Financial versus monetary mercantilism: Long-run view of large international reserves hoarding

Joshua Aizenman, Jaewoo Lee

Research output: Contribution to journalArticlepeer-review

87 Scopus citations

Abstract

The sizeable hoarding of international reserves by several East Asian countries has been frequently attributed to a modern version of monetary mercantilism - hoarding international reserves in order to improve competitiveness. From a long-run perspective, manufacturing exporters in East Asia adopted 'financial' mercantilism - subsidising the cost of capital - during decades of high growth. They switched to hoarding large international reserves when growth faltered, making it harder to disentangle the monetary mercantilism from the precautionary response to the heritage of past financial mercantilism. Monetary mercantilism also lowers the cost of hoarding, but may be associated with negative externalities leading to competitive hoarding. From this viewpoint, this paper makes three observations on the East Asian reserve accumulation. First, the recent large hoarding of reserves in Japan and Korea occurred in the aftermath of the growth strategy that combined export promotion and credit subsidisation (financial mercantilism). Second, whether the ultimate motive is mercantilist or precautionary, the ongoing reserve hoarding in Asia contains an element of competitive hoarding, which is likely to have negative externalities among countries involved. Finally, China's hoarding of reserves partly reflects the precaution against the financial fragility that is likely to follow the slowing of economic growth.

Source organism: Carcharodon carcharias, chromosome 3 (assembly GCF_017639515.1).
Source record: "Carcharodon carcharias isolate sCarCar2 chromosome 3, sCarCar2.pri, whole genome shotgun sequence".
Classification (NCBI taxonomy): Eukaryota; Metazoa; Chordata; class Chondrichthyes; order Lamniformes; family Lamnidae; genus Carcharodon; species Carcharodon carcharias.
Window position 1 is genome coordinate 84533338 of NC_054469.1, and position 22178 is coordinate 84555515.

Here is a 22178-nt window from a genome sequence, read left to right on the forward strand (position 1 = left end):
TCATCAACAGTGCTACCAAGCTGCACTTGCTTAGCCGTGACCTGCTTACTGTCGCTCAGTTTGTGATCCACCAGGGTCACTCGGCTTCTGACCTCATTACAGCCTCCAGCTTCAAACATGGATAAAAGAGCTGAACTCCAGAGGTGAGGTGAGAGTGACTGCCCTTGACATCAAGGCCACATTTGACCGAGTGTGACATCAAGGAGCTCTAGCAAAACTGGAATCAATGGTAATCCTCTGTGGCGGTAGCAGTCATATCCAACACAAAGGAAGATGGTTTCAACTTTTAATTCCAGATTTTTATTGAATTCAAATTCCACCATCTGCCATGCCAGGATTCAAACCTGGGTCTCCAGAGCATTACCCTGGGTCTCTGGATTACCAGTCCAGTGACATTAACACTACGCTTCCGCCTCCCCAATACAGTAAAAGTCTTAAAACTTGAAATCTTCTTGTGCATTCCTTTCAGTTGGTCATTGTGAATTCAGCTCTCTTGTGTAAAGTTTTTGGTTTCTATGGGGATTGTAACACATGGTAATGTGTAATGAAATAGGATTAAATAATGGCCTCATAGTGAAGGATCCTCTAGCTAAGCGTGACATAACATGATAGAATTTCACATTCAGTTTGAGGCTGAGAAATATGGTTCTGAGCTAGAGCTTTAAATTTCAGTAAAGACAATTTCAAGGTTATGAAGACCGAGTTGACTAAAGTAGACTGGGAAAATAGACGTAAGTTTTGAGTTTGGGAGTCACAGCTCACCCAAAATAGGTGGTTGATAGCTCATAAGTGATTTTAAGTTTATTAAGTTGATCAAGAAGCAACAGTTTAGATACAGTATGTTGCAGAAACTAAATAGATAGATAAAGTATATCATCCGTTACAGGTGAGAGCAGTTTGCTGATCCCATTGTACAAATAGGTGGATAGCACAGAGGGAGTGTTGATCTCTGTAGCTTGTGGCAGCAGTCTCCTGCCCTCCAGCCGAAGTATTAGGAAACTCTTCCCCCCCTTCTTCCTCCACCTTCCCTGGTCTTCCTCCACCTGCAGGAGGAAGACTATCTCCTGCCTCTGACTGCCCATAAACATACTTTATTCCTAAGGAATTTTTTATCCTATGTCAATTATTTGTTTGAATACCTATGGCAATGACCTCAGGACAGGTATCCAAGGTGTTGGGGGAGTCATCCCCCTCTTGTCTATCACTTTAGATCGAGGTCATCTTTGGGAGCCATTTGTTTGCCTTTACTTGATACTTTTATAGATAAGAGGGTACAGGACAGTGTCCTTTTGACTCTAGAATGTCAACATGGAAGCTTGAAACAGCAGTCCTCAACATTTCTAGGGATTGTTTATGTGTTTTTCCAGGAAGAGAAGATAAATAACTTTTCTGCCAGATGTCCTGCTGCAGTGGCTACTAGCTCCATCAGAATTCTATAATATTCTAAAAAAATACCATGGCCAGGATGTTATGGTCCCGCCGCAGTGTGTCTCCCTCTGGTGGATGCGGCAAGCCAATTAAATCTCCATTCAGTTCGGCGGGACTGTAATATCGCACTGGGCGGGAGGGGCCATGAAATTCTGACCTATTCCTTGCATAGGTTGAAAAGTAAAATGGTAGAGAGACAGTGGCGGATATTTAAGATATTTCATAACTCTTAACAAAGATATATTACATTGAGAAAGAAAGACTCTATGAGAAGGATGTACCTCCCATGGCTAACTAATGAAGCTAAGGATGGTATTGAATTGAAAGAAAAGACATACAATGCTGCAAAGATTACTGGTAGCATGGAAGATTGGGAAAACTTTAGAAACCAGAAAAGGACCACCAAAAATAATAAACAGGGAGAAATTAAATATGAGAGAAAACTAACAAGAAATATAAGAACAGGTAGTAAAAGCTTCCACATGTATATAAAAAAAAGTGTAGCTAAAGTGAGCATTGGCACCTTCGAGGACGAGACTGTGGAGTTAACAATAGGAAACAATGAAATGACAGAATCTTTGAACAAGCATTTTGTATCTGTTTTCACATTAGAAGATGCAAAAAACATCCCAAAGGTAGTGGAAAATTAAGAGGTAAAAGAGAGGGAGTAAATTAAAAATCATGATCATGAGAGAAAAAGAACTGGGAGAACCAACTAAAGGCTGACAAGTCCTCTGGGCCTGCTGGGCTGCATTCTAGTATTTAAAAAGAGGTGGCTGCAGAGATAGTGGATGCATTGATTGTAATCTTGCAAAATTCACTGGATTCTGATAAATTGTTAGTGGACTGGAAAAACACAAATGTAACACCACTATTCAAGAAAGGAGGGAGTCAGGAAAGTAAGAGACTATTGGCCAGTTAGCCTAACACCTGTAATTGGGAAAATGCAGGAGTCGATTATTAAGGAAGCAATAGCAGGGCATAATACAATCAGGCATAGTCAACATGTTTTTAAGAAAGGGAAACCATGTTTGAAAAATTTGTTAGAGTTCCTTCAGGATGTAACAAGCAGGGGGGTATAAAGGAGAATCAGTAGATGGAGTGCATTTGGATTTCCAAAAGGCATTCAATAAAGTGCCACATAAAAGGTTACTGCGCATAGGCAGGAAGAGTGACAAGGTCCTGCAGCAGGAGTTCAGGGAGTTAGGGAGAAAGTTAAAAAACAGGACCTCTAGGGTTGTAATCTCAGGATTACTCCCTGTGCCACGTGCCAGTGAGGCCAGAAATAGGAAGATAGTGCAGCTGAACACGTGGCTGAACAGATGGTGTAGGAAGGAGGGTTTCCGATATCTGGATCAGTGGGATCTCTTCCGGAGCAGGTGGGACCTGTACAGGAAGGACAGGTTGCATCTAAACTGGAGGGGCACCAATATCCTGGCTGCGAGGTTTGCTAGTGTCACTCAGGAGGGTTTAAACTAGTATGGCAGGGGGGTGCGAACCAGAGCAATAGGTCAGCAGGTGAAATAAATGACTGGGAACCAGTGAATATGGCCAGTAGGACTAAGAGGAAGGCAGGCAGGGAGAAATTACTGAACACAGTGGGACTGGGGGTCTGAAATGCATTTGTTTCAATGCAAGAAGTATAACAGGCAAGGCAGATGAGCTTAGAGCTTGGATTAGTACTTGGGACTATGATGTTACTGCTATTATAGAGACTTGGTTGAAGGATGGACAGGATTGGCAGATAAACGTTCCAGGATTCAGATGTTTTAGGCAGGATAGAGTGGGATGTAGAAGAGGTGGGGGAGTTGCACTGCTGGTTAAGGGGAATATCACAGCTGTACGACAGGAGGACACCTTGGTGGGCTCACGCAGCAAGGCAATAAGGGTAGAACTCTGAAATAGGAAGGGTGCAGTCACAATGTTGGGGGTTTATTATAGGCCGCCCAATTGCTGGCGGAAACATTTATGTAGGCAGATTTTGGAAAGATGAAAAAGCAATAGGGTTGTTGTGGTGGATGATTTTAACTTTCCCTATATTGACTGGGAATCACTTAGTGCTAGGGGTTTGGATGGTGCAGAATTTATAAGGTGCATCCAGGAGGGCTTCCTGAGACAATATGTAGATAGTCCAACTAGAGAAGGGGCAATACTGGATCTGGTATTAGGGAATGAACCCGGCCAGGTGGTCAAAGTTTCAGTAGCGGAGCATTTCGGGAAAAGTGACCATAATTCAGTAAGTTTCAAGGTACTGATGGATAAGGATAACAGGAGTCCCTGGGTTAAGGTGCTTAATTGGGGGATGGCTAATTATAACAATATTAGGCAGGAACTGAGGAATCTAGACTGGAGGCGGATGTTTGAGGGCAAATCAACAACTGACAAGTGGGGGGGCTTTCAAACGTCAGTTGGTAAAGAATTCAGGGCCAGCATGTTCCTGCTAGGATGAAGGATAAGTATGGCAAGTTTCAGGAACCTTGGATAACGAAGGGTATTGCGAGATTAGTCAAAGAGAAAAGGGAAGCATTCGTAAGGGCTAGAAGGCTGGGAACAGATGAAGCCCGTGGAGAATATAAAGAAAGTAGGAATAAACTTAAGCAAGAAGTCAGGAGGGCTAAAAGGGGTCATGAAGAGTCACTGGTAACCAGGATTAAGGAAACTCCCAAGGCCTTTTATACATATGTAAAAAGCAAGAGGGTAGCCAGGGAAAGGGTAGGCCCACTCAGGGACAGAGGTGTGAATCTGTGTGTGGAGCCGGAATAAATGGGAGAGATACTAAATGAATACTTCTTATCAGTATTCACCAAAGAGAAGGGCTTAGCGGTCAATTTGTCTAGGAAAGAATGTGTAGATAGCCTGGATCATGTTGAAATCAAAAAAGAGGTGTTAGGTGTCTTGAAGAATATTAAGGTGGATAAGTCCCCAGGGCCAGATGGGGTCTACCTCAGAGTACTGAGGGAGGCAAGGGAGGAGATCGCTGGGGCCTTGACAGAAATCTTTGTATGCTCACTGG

Original languageEnglish
Pages (from-to)593-611
Number of pages19
JournalWorld Economy
Volume31
Issue number5
DOIs
StatePublished - 1 May 2008
Externally publishedYes

ASJC Scopus subject areas

  • Accounting
  • Finance
  • Economics and Econometrics
  • Political Science and International Relations

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